I know emergency room visits do not always go this route. And I know there are other stories to tell. But, on this evening, my daughter’s question got me thinking about our family experiences and how little I know about emergency department “visits”—a word I’ve often chuckled about.
The ProPublica website ER Wait Watcher lists ten emergency departments in and around Seattle. These locations seem to be the major ones. Using data from the Center for Medicare and Medicaid Services (CMS), ER Wait Watcher charts how long, on average, patients visiting these sites have to wait to see a doctor, be sent home, be given pain medication for a broken bone, or be admitted to the hospital. They also explicitly state, “Experts caution that very small differences between hospitals for a given measure are unlikely to correspond to noticeable differences in the real world.”
Of course, they note that average wait times and current wait times may differ significantly.
As of the February 2018 survey, Swedish Medical Center has the shortest average wait to see a doctor (11 minutes) and Northwest Hospital the longest (32 minutes). Compared to the national average of 22 minutes and the Washington state average of 26, most Seattle hospitals are doing well at attending to emergency department patients in a timely manner.
When I asked Dr. Steven Mitchell, Medical Director of the Emergency Department at Harborview Medical Center and Assistant Professor of Emergency Medicine at the University of Washington School of Medicine, about such statistics, he said, “CMS measures are a good resource.”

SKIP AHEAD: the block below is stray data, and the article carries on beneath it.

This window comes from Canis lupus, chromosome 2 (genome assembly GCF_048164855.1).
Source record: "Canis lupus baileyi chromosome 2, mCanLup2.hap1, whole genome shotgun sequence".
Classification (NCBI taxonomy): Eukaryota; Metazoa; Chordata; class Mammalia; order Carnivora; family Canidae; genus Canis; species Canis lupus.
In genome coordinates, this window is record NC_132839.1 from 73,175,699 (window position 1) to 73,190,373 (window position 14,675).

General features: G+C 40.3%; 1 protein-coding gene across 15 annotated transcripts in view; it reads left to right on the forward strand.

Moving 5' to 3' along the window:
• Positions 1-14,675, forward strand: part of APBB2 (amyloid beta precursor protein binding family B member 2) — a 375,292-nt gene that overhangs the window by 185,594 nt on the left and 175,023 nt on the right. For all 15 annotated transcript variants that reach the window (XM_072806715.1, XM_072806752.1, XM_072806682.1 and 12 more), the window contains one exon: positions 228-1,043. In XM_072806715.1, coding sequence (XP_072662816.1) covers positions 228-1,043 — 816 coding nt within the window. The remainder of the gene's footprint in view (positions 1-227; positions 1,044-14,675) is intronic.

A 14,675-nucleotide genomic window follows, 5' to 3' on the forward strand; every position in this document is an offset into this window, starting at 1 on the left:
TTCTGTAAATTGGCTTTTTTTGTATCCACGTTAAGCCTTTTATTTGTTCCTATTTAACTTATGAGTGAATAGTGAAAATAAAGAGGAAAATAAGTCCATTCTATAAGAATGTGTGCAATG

“When patients look at a statistic like ‘how soon practitioners provide medication for a broken bone,’ they can tell the place that is more likely to take their pain seriously. So, yes. Reporting about broken bones and similar injuries is a good measure,” according to Dr. Mitchell.
He continued, “Most patients come into the hospital through the emergency department. These departments are the front door of the hospital. At the same time, emergency departments are also a mirror of the community they serve; they are the community represented in concentrated form.”
Emergency departments, according to Dr. Mitchell, are always trying to balance accurate diagnoses, efficiency, limited resources, and expenses. Much of this balance depends on the mission of the hospital, the region it serves, and legislative funding allocations.
“It is like you are choreographing a dance in a system that is chaotic by nature,” said Dr. Mitchell. “Doctors are trained to go after every last answer regarding a patient’s condition, but emergency department treatment requires a different mind frame.”